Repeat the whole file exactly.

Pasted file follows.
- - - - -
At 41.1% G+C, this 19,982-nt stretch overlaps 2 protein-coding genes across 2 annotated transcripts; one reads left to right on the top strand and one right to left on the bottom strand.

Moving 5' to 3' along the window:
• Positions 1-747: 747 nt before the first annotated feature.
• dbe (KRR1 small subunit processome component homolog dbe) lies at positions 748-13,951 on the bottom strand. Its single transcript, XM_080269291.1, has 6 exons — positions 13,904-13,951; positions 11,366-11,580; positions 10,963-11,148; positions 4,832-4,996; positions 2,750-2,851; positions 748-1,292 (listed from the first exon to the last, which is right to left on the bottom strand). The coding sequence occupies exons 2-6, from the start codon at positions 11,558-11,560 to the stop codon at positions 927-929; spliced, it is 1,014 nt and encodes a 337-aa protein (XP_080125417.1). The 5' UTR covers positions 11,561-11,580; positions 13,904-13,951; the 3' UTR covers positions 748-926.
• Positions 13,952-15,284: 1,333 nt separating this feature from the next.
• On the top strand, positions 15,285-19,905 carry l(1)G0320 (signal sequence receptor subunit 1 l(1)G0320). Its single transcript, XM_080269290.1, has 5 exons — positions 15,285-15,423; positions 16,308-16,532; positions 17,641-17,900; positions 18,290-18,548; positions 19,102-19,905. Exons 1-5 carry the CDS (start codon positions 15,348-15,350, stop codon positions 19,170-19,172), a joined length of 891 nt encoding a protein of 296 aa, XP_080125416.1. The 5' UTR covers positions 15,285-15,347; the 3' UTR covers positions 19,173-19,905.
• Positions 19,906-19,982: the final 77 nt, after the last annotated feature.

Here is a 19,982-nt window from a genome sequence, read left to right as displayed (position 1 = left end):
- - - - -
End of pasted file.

At 41.1% G+C, this 19,982-nt stretch overlaps 2 protein-coding genes across 2 annotated transcripts; one reads left to right on the top strand and one right to left on the bottom strand.

Moving 5' to 3' along the window:
• Positions 1-747: 747 nt before the first annotated feature.
• dbe (KRR1 small subunit processome component homolog dbe) lies at positions 748-13,951 on the bottom strand. Its single transcript, XM_080269291.1, has 6 exons — positions 13,904-13,951; positions 11,366-11,580; positions 10,963-11,148; positions 4,832-4,996; positions 2,750-2,851; positions 748-1,292 (listed from the first exon to the last, which is right to left on the bottom strand). The coding sequence occupies exons 2-6, from the start codon at positions 11,558-11,560 to the stop codon at positions 927-929; spliced, it is 1,014 nt and encodes a 337-aa protein (XP_080125417.1). The 5' UTR covers positions 11,561-11,580; positions 13,904-13,951; the 3' UTR covers positions 748-926.
• Positions 13,952-15,284: 1,333 nt separating this feature from the next.
• On the top strand, positions 15,285-19,905 carry l(1)G0320 (signal sequence receptor subunit 1 l(1)G0320). Its single transcript, XM_080269290.1, has 5 exons — positions 15,285-15,423; positions 16,308-16,532; positions 17,641-17,900; positions 18,290-18,548; positions 19,102-19,905. Exons 1-5 carry the CDS (start codon positions 15,348-15,350, stop codon positions 19,170-19,172), a joined length of 891 nt encoding a protein of 296 aa, XP_080125416.1. The 5' UTR covers positions 15,285-15,347; the 3' UTR covers positions 19,173-19,905.
• Positions 19,906-19,982: the final 77 nt, after the last annotated feature.

Here is a 19,982-nt window from a genome sequence, read left to right as displayed (position 1 = left end):